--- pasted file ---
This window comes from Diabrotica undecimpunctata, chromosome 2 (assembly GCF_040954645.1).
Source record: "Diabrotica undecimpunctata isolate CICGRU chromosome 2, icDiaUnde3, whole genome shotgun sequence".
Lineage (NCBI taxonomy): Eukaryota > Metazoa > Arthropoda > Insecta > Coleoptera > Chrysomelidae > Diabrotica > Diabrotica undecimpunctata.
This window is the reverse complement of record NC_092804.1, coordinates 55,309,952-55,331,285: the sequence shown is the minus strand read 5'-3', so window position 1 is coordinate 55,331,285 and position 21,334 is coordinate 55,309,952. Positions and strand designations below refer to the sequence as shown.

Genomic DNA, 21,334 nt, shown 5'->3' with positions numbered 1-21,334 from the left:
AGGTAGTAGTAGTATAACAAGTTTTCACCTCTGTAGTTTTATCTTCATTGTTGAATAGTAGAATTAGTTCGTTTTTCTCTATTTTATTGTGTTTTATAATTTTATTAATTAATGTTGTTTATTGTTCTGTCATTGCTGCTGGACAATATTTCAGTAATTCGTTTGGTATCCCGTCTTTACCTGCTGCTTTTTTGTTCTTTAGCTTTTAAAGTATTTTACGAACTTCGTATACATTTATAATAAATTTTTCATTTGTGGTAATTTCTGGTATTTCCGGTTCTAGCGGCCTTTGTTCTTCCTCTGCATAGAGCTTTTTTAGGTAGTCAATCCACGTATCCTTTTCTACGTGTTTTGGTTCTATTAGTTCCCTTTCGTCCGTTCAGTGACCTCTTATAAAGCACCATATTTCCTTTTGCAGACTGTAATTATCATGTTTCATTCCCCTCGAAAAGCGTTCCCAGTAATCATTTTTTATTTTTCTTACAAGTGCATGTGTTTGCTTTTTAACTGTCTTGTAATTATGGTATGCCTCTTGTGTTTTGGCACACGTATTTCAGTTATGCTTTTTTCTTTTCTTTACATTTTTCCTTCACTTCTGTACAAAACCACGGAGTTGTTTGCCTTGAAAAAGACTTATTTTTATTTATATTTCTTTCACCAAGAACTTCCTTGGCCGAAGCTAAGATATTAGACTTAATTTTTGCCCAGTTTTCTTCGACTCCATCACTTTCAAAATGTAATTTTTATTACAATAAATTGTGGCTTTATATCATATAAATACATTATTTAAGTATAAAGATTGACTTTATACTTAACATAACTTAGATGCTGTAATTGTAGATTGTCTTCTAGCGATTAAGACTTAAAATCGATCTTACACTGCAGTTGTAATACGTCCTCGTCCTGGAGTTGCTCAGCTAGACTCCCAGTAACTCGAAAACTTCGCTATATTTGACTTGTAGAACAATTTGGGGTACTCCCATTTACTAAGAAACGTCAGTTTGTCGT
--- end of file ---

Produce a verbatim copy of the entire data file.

This window comes from Diabrotica undecimpunctata, chromosome 2 (assembly GCF_040954645.1).
Source record: "Diabrotica undecimpunctata isolate CICGRU chromosome 2, icDiaUnde3, whole genome shotgun sequence".
Lineage (NCBI taxonomy): Eukaryota > Metazoa > Arthropoda > Insecta > Coleoptera > Chrysomelidae > Diabrotica > Diabrotica undecimpunctata.
This window is the reverse complement of record NC_092804.1, coordinates 55,309,952-55,331,285: the sequence shown is the minus strand read 5'-3', so window position 1 is coordinate 55,331,285 and position 21,334 is coordinate 55,309,952. Positions and strand designations below refer to the sequence as shown.

Genomic DNA, 21,334 nt, shown 5'->3' with positions numbered 1-21,334 from the left:
AGGTAGTAGTAGTATAACAAGTTTTCACCTCTGTAGTTTTATCTTCATTGTTGAATAGTAGAATTAGTTCGTTTTTCTCTATTTTATTGTGTTTTATAATTTTATTAATTAATGTTGTTTATTGTTCTGTCATTGCTGCTGGACAATATTTCAGTAATTCGTTTGGTATCCCGTCTTTACCTGCTGCTTTTTTGTTCTTTAGCTTTTAAAGTATTTTACGAACTTCGTATACATTTATAATAAATTTTTCATTTGTGGTAATTTCTGGTATTTCCGGTTCTAGCGGCCTTTGTTCTTCCTCTGCATAGAGCTTTTTTAGGTAGTCAATCCACGTATCCTTTTCTACGTGTTTTGGTTCTATTAGTTCCCTTTCGTCCGTTCAGTGACCTCTTATAAAGCACCATATTTCCTTTTGCAGACTGTAATTATCATGTTTCATTCCCCTCGAAAAGCGTTCCCAGTAATCATTTTTTATTTTTCTTACAAGTGCATGTGTTTGCTTTTTAACTGTCTTGTAATTATGGTATGCCTCTTGTGTTTTGGCACACGTATTTCAGTTATGCTTTTTTCTTTTCTTTACATTTTTCCTTCACTTCTGTACAAAACCACGGAGTTGTTTGCCTTGAAAAAGACTTATTTTTATTTATATTTCTTTCACCAAGAACTTCCTTGGCCGAAGCTAAGATATTAGACTTAATTTTTGCCCAGTTTTCTTCGACTCCATCACTTTCAAAATGTAATTTTTATTACAATAAATTGTGGCTTTATATCATATAAATACATTATTTAAGTATAAAGATTGACTTTATACTTAACATAACTTAGATGCTGTAATTGTAGATTGTCTTCTAGCGATTAAGACTTAAAATCGATCTTACACTGCAGTTGTAATACGTCCTCGTCCTGGAGTTGCTCAGCTAGACTCCCAGTAACTCGAAAACTTCGCTATATTTGACTTGTAGAACAATTTGGGGTACTCCCATTTACTAAGAAACGTCAGTTTGTCGT